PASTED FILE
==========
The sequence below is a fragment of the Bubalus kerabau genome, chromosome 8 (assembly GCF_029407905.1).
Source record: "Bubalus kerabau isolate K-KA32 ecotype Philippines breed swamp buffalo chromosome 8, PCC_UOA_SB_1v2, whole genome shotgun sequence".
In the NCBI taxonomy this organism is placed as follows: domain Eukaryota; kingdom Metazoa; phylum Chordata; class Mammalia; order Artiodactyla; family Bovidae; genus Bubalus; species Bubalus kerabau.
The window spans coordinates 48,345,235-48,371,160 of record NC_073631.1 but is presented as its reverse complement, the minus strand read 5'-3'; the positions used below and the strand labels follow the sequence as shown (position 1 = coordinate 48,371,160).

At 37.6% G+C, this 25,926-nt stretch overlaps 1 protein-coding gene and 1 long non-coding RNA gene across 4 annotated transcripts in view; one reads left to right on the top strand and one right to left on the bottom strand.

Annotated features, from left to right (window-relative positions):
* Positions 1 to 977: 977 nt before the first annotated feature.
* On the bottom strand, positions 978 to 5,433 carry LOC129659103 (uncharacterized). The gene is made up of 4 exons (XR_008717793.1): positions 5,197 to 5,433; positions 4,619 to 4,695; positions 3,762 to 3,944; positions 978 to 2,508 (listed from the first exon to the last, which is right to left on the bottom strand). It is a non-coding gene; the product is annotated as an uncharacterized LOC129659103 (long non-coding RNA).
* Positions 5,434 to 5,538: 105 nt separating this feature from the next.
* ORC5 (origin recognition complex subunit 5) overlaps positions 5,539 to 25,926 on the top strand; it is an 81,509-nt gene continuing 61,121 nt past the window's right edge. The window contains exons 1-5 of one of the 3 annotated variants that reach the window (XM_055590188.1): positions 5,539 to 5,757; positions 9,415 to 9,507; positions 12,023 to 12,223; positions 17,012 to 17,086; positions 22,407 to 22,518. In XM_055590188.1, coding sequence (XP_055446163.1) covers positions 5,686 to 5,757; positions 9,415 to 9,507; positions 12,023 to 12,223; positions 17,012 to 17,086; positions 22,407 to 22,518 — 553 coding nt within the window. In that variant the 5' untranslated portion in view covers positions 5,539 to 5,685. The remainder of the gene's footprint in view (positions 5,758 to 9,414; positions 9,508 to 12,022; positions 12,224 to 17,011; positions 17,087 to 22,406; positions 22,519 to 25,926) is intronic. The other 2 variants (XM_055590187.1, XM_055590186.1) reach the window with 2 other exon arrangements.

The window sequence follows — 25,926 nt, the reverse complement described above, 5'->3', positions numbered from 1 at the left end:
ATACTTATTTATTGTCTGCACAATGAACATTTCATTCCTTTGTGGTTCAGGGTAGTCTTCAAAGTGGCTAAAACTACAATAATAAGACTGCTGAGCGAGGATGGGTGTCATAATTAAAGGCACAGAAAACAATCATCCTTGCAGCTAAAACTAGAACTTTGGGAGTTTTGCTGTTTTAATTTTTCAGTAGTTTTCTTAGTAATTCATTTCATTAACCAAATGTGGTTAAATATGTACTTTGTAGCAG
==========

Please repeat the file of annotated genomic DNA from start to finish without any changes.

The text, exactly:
The sequence below is a fragment of the Bubalus kerabau genome, chromosome 8 (assembly GCF_029407905.1).
Source record: "Bubalus kerabau isolate K-KA32 ecotype Philippines breed swamp buffalo chromosome 8, PCC_UOA_SB_1v2, whole genome shotgun sequence".
In the NCBI taxonomy this organism is placed as follows: domain Eukaryota; kingdom Metazoa; phylum Chordata; class Mammalia; order Artiodactyla; family Bovidae; genus Bubalus; species Bubalus kerabau.
The window spans coordinates 48,345,235-48,371,160 of record NC_073631.1 but is presented as its reverse complement, the minus strand read 5'-3'; the positions used below and the strand labels follow the sequence as shown (position 1 = coordinate 48,371,160).

At 37.6% G+C, this 25,926-nt stretch overlaps 1 protein-coding gene and 1 long non-coding RNA gene across 4 annotated transcripts in view; one reads left to right on the top strand and one right to left on the bottom strand.

Annotated features, from left to right (window-relative positions):
* Positions 1 to 977: 977 nt before the first annotated feature.
* On the bottom strand, positions 978 to 5,433 carry LOC129659103 (uncharacterized). The gene is made up of 4 exons (XR_008717793.1): positions 5,197 to 5,433; positions 4,619 to 4,695; positions 3,762 to 3,944; positions 978 to 2,508 (listed from the first exon to the last, which is right to left on the bottom strand). It is a non-coding gene; the product is annotated as an uncharacterized LOC129659103 (long non-coding RNA).
* Positions 5,434 to 5,538: 105 nt separating this feature from the next.
* ORC5 (origin recognition complex subunit 5) overlaps positions 5,539 to 25,926 on the top strand; it is an 81,509-nt gene continuing 61,121 nt past the window's right edge. The window contains exons 1-5 of one of the 3 annotated variants that reach the window (XM_055590188.1): positions 5,539 to 5,757; positions 9,415 to 9,507; positions 12,023 to 12,223; positions 17,012 to 17,086; positions 22,407 to 22,518. In XM_055590188.1, coding sequence (XP_055446163.1) covers positions 5,686 to 5,757; positions 9,415 to 9,507; positions 12,023 to 12,223; positions 17,012 to 17,086; positions 22,407 to 22,518 — 553 coding nt within the window. In that variant the 5' untranslated portion in view covers positions 5,539 to 5,685. The remainder of the gene's footprint in view (positions 5,758 to 9,414; positions 9,508 to 12,022; positions 12,224 to 17,011; positions 17,087 to 22,406; positions 22,519 to 25,926) is intronic. The other 2 variants (XM_055590187.1, XM_055590186.1) reach the window with 2 other exon arrangements.

The window sequence follows — 25,926 nt, the reverse complement described above, 5'->3', positions numbered from 1 at the left end:
ATACTTATTTATTGTCTGCACAATGAACATTTCATTCCTTTGTGGTTCAGGGTAGTCTTCAAAGTGGCTAAAACTACAATAATAAGACTGCTGAGCGAGGATGGGTGTCATAATTAAAGGCACAGAAAACAATCATCCTTGCAGCTAAAACTAGAACTTTGGGAGTTTTGCTGTTTTAATTTTTCAGTAGTTTTCTTAGTAATTCATTTCATTAACCAAATGTGGTTAAATATGTACTTTGTAGCAG